Farm businesses that are not already on half-hourly electricity supply contracts and metering could be moved onto such contracts under Ofgem’s P272 metering regulations being rolled out this autumn.
From November, electricity suppliers will start replacing old “spinning-disc-style” meters in the 05-08 profile class (identified at the top of electricity bills) with digital smart meters that record and report use in half-hourly periods.
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While there should be minimal disruption and no cost to consumers for the meter change itself, installation of the meters means businesses on standard profile supply contracts (equal charge for electricity regardless of when it is used) will be moved to half-hourly billing that prices energy according to when it is used .
This could mean savings for some, but increased costs for others depending on when most power is used, says Kieran Crowe of Strutt & Parker.
“If a consumer uses most energy during low-demand periods [when unit costs are lower], such as midday or at night, their energy bills will most likely reduce. However, if a consumer uses most energy during peak times, bills will significantly increase.”
Pig and poultry producers with relatively even electricity demand may see bills fall, but dairy units milking around teatime – coinciding with peak demand and higher prices – could end up paying more, says Andrew Kneeshaw of the Farm Energy Centre.
“If you are able to change your energy consumption profile and avoid putting a lot of load into peak periods then you can probably get a better price in the future,” he says.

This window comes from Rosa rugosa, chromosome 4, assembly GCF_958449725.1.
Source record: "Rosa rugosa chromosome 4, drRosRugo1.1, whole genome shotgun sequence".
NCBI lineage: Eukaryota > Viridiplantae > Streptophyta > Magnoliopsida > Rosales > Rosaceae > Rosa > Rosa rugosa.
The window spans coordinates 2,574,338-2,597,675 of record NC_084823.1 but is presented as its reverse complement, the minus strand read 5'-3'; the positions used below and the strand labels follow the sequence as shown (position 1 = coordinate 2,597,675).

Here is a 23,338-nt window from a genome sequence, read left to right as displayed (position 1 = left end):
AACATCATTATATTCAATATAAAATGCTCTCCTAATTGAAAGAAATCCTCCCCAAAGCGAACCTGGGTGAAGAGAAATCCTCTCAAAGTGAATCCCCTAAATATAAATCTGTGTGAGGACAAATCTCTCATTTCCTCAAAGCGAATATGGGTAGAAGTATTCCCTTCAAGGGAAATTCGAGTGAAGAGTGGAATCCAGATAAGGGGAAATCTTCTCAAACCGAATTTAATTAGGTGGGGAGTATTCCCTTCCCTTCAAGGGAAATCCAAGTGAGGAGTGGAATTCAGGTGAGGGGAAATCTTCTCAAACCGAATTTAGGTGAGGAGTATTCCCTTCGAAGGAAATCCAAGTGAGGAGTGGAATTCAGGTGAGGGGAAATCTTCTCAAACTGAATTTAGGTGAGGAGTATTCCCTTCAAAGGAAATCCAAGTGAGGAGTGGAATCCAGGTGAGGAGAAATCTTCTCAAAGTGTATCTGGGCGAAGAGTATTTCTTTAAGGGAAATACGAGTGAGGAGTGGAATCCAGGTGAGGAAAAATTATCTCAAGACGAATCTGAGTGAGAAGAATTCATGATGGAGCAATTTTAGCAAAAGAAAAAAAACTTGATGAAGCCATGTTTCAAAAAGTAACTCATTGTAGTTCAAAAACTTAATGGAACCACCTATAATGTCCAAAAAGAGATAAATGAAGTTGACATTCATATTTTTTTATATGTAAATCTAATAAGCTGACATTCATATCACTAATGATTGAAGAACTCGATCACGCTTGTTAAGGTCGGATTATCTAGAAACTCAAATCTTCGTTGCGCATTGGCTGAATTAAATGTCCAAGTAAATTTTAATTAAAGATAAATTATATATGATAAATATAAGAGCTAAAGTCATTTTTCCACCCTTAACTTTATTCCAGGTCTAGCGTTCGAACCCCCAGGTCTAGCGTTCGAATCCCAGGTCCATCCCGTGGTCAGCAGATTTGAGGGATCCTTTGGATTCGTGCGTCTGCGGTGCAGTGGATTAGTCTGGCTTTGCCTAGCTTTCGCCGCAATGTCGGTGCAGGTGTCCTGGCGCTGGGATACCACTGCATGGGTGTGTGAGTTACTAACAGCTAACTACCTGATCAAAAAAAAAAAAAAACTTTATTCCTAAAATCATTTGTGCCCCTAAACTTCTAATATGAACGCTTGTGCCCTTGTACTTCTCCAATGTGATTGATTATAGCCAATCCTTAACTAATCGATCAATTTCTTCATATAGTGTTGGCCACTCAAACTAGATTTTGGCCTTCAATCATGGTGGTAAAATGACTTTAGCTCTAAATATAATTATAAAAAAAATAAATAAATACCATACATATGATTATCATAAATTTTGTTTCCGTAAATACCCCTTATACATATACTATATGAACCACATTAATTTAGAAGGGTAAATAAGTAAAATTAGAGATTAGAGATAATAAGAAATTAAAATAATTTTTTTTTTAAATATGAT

But he also advises farmers that half-hourly pricing is based on a historical consumption profile from the previous year, resulting in a time lag before changes in practice reduce bills.
Mr Crowe believes the move to smart metering and more accurate pricing will ultimately benefit farm businesses by allowing farmers to understand how much is being used during peak times and identify opportunities to change practices, such as using timers on water heaters and chillers, or drying grain at different times.
However, he also warns that shifting electricity use will have a limited effect on bills as non-energy charges (such as transmission costs, metering and billing) now account for more than half of the total bill.
Charges at peak times for half-hourly contracts have historically been slightly higher than those for standard billing – it remains to be seen whether that continues when new meters are installed, says Mr Crowe, who says it may be worth negotiating with suppliers or looking around for a better deal.
Electricity supply companies will automatically take on the role of operating the smart meter, often through an internal third party. However, it may also pay to shop around for an independent meter operator. Costs typically range from £250-£500/year for the meter operation, which involves maintenance and data collection, so there is scope for savings, he adds.
Employing an independent meter operator to maintain the device and transfer data to the electricity supplier can also be of benefit in the event of a dispute over meter readings between customer and supplier, he says.
Customers with automatic meter reading (AMR) meters that can be configured remotely will not need a replacement unit, but those not already on half-hourly contracts will be moved to one between November this year and April 2017.